Animal & Veterinary
FDA Investigates Animal Illnesses Linked to Jerky Pet Treats
September 14, 2012
Since 2007, the FDA has become aware of increasing numbers of illnesses in pets associated with the consumption of jerky pet treats. The majority of complaints involve chicken jerky (treats, tenders, and strips), but others include duck, sweet potato, and treats where chicken or duck jerky is wrapped around dried fruits, sweet potatoes, or yams.
The FDA has received approximately 2,200 reports of pet illnesses which may be related to consumption of the jerky treats. The majority of the complaints involve dogs, but cats also have been affected. Over the past 18 months the reports have contained information on 360 canine deaths and one feline death. There does not appear to be a geographic pattern to the case reports. Cases have been reported from all 50 states and 6 Canadian provinces in the past 18 months.
Although the FDA has been actively investigating the reports of illnesses, no definitive cause has been determined. The ongoing global investigation is complex, multifaceted and includes a wide variety of experts at the FDA including toxicologists, epidemiologists, veterinary researchers, forensic chemists, microbiologists, field investigators and senior agency officials.
In the past 10 years, there has been a dramatic increase in importation of pet food from China. Human consumption of poultry in China largely consists of dark meat, leaving a large amount of light meat poultry products available for export. From 2003, when China first approached the USDA about poultry exports, to 2011, the volume of pet food exports (regulated by the FDA) to the United States from China has grown 85-fold (see table). It is estimated that nearly 86 million pounds of pet food came from China in 2011. Pet treats, including jerky pet treats are currently considered the fastest growing segment in the pet food market.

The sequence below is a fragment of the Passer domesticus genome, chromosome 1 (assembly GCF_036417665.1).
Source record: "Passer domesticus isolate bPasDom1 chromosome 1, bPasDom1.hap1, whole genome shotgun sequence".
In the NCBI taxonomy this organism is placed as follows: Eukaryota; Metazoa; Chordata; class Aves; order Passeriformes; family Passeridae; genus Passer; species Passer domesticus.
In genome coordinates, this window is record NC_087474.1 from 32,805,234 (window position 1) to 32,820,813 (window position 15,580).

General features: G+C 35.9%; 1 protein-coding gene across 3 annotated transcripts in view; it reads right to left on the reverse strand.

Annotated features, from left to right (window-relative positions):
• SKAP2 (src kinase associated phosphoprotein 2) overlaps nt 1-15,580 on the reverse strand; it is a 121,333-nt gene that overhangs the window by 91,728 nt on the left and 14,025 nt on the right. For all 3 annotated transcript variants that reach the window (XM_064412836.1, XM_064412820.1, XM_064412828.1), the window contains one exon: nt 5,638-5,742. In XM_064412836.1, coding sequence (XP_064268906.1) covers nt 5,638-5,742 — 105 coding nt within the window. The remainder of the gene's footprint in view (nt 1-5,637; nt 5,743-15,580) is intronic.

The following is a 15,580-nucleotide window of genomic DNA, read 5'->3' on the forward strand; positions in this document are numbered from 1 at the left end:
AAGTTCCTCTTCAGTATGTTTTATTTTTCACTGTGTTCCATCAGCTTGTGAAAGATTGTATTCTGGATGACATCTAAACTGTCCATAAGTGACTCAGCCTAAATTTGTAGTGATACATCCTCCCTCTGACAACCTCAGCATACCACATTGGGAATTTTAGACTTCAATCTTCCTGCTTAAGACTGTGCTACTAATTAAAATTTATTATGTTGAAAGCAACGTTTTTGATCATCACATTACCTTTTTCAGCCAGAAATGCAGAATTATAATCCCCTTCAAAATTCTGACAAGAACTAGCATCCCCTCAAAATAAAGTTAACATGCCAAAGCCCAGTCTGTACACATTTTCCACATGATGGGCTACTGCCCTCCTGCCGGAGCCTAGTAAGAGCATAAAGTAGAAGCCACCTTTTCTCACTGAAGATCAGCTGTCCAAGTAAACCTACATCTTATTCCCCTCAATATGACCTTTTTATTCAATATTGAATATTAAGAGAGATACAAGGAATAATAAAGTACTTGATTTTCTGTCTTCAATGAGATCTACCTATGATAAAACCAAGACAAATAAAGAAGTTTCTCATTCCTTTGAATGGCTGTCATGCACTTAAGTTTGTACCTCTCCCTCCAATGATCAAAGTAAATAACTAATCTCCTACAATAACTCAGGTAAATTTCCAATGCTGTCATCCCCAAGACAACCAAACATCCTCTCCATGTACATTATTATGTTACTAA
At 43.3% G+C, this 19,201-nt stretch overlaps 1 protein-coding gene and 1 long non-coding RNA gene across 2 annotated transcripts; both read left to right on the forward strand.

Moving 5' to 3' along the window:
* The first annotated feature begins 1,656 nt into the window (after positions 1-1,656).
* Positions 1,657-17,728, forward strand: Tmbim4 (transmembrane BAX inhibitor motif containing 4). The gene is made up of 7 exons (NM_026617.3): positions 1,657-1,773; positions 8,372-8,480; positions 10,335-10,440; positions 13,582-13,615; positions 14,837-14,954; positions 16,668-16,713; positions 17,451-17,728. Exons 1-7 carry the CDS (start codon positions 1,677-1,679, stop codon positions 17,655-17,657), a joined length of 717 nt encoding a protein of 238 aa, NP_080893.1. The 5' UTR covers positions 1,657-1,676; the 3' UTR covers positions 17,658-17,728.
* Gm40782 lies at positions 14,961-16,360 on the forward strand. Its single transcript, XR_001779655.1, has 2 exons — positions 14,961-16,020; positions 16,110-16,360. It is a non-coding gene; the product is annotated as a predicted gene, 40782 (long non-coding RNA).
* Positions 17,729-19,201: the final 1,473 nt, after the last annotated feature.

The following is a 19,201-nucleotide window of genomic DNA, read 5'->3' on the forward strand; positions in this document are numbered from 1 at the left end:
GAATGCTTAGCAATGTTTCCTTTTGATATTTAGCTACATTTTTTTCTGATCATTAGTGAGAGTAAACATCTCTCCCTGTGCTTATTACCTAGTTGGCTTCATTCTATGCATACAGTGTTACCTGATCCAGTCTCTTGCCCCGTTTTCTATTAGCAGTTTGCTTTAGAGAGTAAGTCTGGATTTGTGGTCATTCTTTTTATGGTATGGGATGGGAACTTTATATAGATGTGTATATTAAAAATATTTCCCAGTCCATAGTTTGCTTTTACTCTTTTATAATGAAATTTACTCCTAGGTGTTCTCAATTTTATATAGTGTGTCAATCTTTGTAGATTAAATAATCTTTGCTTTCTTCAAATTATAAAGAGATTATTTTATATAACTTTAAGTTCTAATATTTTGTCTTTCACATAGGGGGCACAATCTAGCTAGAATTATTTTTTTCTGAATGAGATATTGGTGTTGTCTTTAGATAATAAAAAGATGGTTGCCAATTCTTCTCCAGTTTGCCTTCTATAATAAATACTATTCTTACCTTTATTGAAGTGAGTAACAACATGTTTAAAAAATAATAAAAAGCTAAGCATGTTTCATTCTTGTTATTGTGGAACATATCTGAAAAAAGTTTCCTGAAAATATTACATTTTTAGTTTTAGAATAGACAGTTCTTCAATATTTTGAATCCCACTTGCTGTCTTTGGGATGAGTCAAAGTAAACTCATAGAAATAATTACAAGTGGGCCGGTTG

The majority of the cases in dogs report primarily gastrointestinal signs, including vomiting and diarrhea, sometimes with blood and/or mucus, and can involve severe signs such as pancreatitis or gastrointestinal bleeding. The next most common signs relate to kidney function, including frequent urination, increased urine, severe thirst, kidney failure and some cases resemble a rare kidney related illness called Fanconi’s syndrome. Typically Fanconi syndrome is found in certain breeds of dogs that are pre-disposed to hereditary Fanconi syndrome (e.g. Basenji).
Since 2007, the FDA has been actively investigating the cause of illnesses reported in pets which may be associated with the consumption of jerky pet treat products. Beginning in 2007, samples of products – collected at import, at retail stores, and submitted by consumers and veterinarians -- have been tested by FDA laboratories, by the Veterinary Laboratory Response Network (Vet-LRN), and by other animal health diagnostic laboratories in the United States for multiple chemical and microbiological contaminants. The Vet-LRN program is currently focused on testing products that have been submitted by pet owners whose pets have experienced adverse effects following ingestion of the treats. In addition, starting in 2007, the FDA reached out through the veterinary community to solicit tissue samples (blood, urine, feces, necropsy, etc.) that have been associated with active jerky pet treat cases, but to date; none of the testing results have revealed the cause of the illnesses.
To date, product samples have been tested for contaminants known to cause the symptoms and illnesses reported in pets including, Salmonella, metals, furans, pesticides, antibiotics, mycotoxins, rodenticides, nephrotoxins (such as aristolochic acid, maleic acid, paraquat, ethylene glycol, diethylene glycol, toxic hydrocarbons, melamine, and related triazines) and were screened for other chemicals and poisonous compounds. DNA verification was conducted on these samples to confirm the presence of poultry in the treats. The FDA’s testing of jerky treat product samples for toxic metals including tests for heavy metals have been negative.